Speaking of psychedelics enthusiasts, Aldous Huxley, who thought deeply about globalism, consumerism, virtual reality and technocracy before most others did, had a little book of his called A Brave New World reviewed in the February 7, 1932 Brooklyn Daily Eagle. It was apparently a ripping good yarn.

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From the September 7, 1944 Brooklyn Daily Eagle:

Birmingham, Ala. — Arnold Earnest, 24, who lived for three years in a cave to avoid the draft, began serving a five-year Federal Prison sentence today.

The farm boy was minus his bushy mustache, long hair and carefree manner as he was led from the courtroom where he was sentenced. He said it was “powerful hard” to sleep in jail.

Earnest lived in the woods of Fayette County, Ala., during the years he was a fugitive, eating berries and trapped animals. His shelter was a cave. 

When arrested by Federal agents, he had not heard of Pearl Harbor.•


From the December 31, 1900 Brooklyn Daily Eagle:

Phoenix, Ariz. — V.L. Hopkins, one of the oldest residents of Yuma, is lost on the desert on Mesquite. There is no hope of finding him alive.•


I think it’s worth looking past the antiquated, racist language and attitudes to read this article originally published in November 21, 1915 Brooklyn Daily Eagle, which profiles a physically disabled African-American man who built his own wireless plant in the Long Island woods and was suspected of communicating secrets to the Germans during WWI (though the political espionage aspect isn’t very likely). The young guy’s name was Robert J. Freeman, and imagine how different his opportunities would have been if his skin color was different. When you think of the talent lost to prejudice, it’s just a heartbreaker.


From the May 22, 1894 Brooklyn Daily Eagle:

Highly sensational stories stating that H.K. Williamson, a business man of Mineola, was horsewhipped in the railroad station by his wife yesterday afternoon and that a young woman with whom he was going away shared in the punishment are without any foundation whatsoever.•

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The Dustbowl was central to his life and work, but Woody Guthrie had some dalliances with the un-Oklahoma of New York City beginning in 1940, which resulted in the two articles below published in the Brooklyn Daily Eagle. The first looks at Guthrie’s involvement in It’s All Yours, an anti-Fascist, anti-Hitler musical drama performed in 1942 at the Brooklyn Academy of Music. It was co-directed by singer-songwriter Earl Robinson as the piece says, but what goes unmentioned is that the other director was Nicholas Ray, who would begin his big-time Hollywood career a half-dozen years later. In the second article, Guthrie brings his dirty boots to the home of etiquette expert (and erstwhile Staten Island Advance reporter) Amy Vanderbilt.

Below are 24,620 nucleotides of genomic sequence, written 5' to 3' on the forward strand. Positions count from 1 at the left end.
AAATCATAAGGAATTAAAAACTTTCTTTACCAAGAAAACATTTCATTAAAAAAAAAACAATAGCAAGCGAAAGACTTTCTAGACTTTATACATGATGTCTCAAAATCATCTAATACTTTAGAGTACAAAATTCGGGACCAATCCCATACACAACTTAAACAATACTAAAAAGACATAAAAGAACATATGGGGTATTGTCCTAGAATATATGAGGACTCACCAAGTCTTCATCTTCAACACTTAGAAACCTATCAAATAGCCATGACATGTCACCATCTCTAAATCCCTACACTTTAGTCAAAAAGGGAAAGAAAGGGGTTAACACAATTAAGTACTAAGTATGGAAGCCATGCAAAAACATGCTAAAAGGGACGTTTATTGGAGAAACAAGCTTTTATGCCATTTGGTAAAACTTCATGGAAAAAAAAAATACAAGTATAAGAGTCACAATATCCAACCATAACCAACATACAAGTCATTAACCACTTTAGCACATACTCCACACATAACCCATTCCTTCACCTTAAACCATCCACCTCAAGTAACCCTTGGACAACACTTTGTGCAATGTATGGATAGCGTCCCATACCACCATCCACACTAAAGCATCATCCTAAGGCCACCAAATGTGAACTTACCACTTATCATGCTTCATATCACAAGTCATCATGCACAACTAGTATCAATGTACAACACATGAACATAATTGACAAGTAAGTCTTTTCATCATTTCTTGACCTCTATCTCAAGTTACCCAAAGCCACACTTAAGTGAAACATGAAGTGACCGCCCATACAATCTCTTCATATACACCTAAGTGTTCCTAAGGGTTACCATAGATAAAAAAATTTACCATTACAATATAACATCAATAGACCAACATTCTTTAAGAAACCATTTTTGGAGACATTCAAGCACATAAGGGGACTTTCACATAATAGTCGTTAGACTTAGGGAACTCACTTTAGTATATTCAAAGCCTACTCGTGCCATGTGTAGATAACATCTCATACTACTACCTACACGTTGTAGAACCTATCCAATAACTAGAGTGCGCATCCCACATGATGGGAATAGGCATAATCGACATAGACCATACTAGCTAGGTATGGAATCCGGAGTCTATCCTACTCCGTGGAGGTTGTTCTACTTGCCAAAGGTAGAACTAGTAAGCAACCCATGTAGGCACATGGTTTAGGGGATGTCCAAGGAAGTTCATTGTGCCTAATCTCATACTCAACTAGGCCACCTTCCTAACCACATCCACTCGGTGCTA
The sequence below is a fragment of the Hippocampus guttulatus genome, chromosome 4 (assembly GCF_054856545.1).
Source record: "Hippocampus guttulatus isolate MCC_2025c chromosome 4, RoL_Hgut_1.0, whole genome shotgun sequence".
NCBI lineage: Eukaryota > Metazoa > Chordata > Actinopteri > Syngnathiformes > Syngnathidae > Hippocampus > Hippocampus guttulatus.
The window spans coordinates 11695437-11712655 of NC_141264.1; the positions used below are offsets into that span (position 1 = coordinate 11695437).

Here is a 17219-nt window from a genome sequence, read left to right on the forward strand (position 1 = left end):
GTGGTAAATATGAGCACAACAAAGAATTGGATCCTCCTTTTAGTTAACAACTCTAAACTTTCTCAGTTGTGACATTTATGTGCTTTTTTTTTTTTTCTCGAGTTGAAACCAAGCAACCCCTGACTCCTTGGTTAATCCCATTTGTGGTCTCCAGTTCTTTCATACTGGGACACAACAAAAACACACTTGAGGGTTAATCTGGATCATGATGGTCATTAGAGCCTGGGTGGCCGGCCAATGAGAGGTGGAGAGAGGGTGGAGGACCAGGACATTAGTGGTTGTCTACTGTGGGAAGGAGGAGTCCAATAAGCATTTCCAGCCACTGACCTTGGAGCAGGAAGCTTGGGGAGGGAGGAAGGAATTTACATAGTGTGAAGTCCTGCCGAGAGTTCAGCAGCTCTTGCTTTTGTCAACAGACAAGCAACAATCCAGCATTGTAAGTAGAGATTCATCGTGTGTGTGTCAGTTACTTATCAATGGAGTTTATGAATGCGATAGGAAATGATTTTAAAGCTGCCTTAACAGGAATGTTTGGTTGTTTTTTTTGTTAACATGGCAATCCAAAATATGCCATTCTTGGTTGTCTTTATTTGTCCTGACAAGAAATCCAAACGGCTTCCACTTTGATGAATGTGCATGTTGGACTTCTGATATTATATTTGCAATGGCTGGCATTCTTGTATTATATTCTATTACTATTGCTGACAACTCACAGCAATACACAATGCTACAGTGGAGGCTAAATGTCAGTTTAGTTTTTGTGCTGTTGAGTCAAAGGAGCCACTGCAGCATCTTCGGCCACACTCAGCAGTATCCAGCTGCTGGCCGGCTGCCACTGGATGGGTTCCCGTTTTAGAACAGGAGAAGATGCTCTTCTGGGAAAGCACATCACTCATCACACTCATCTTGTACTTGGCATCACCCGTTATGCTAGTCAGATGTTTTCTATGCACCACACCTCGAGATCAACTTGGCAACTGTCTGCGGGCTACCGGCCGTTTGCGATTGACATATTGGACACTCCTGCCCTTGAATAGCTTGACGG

From October 5, 1942:


From April 5, 1943:

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From the July 9, 1897 Brooklyn Daily Eagle:

A meeting of the employees of Dennett’s Fourteenth Street lunch room, where William C. Keeble, the latest bridge jumper was formerly employed, was held last night to consider means of obtaining possession of the body. Word had been received that W.E. Holmes, the Bowery dime museum proprietor and manager, to whom Keeble had willed his body and all his personal effects before he made the fatal dive into the East River, was contemplating the exhibition of the corpse as a star attraction of his museum. According to the rumor that was unhesitatingly accredited by the employees of Dennett’s. Keeble’s body was to be put in a glass case and placed on exhibition for the usual admittance fee of 10 cents.”•

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From the April 18, 1910 Brooklyn Daily Eagle: